SF Express chief Wang Wei unseats Hong Kong tycoon Li Ka-shing as third-richest Chinese
A Hong Kong-raised parcel delivery man has unseated Li Ka-shing to become the world’s third ranked Chinese billionaire, behind property-to-media mogul Wang Jianlin and Alibaba Group Holding’s chairman Jack Ma Yun, a new survey showed.
Wang Wei, chairman and founder of SF Express – the country’s equivalent to DHL – saw his wealth skyrocket five-fold to US$27 billion within the last few weeks. His current fortune has already outstripped the US$25 billion net worth of Hong Kong’s “superman Li” whose wealth remained unchanged last year, according to the latest Hurun Global Rich List, which tracks the world’s wealthiest people.
The phenomenal rise of Wang in the super-rich rankings was propelled by a US$30 billion public listing of his courier company in Shanghai in late February. Within the first few days of trading SF Express shares had surged as much as 40 per cent and so had the fortunes of the 46-year-old who holds 66 per cent of the company.
Wang also swapped spots with Tencent founder Pony Ma Huateng to become the third richest man on the Chinese mainland.
In a typical rags to riches story in China, the son of an interpreter and a university teacher migrated to Hong Kong from Shanghai at the age of seven. A high-school dropout, Wang started out as a textile factory worker in Guangdong before setting up his courier service SF Express in 1993 with a 100,000 yuan loan from his father.
Wang jumped into the mainland’s parcel delivery business at a time when it was dominated by state-owned China Post. Ever since the founding of the People’s Republic in 1949 citizens would have to visit their nearest post office to ship packages and wait a few weeks before they arrived at the recipient’s house.
When Wang set up his business in the early 1990s, the thought of shopping online was beyond anybody’s imagination. But China’s e-commerce boom over the past several years, pioneered by online marketplaces controlled by Alibaba and JD.com, saw privately-run courier services such as SF Express prosper. Besides pricing, speed of delivery played a key role in online shipping vendors’ winning the fierce competition for orders.
Over the last 25 years the little-known startup has grown to become a logistics empire with 37 cargo aircraft and 400,000 employees, with 2015 revenues of 48.1 billion yuan (US$7 billion), quadruple that of rival YTO Express, the second largest player in the sector.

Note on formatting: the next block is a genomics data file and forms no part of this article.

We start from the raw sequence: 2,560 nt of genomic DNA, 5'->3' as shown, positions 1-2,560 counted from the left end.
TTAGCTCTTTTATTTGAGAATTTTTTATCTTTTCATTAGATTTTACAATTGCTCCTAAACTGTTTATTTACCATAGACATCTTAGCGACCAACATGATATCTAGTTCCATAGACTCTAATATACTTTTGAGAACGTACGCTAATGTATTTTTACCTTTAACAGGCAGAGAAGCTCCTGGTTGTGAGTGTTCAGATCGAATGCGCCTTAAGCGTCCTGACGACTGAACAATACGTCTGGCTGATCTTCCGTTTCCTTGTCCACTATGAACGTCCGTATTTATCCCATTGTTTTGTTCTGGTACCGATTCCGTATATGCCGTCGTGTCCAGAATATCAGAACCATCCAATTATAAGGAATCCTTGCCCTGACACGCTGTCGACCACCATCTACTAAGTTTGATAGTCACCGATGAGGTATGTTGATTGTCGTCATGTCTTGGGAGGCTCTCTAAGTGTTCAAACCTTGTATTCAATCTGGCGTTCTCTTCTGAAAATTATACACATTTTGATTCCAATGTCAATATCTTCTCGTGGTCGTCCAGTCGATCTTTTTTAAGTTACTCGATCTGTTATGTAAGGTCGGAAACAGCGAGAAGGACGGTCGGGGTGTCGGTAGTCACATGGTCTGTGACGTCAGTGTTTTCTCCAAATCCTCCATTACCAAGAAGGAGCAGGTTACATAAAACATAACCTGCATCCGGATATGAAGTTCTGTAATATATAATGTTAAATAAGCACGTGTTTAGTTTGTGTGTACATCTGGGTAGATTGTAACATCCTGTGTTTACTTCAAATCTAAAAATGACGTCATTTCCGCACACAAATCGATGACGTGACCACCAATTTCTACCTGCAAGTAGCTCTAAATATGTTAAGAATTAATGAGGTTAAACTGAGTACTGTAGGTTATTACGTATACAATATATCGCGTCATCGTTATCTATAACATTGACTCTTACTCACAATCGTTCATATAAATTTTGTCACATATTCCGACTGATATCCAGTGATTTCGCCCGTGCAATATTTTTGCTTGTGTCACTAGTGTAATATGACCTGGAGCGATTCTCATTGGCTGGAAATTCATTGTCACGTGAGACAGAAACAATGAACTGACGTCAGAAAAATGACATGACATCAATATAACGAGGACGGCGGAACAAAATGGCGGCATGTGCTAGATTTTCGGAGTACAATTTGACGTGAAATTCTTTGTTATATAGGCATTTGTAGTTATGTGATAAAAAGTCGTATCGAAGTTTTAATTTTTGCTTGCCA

Despite his company’s growing prominence Wang himself maintains a low profile. He has only talked to the media once since founding his company – a 2011 interview with the People’s Daily.
In 2010, he shelled out HK$350 million for land on Hong Kong’s affluent La Salle Road in Kowloon Tong, where he built a lavish four-storey villa.
While Wang emerged as the “dark horse” among China’s super-rich, the Hurun report indicated that Alibaba’s Ma is on track to catch up with Dalian Wanda Group chairman Wang Jianlin in the wealth race. The net worth of the Hangzhou entrepreneur, who oversees the world’s largest online retail empire, jumped 38 per cent to US$29 billion, narrowing the gap with Wanda’s Wang at US$30 billion.
Separately, the Hurun report showed that Beijing, despite its notorious air pollution, was the “Billionaire Capital of the World” for the second year in a row, ahead of New York. The Chinese capital is home to Baidu’s Robin Li Yanhong and Wang Jianlin, who owns global cinema chain AMC Entertainment and Hollywood studio Legendary Pictures.
Shenzhen, a fishing village-turned tech hub that is home to Huawei and Tencent, is home to 16 new billionaires created last year. The Chinese equivalent of Silicon Valley ranked fourth in terms of concentration of ultra wealthy population.
“Shenzhen and Hong Kong now have the highest concentration of wealth in the world, ahead even of California,” Hurun’s chief researcher Rupert Hoogewerf said.
Alibaba owns the South China Morning Post.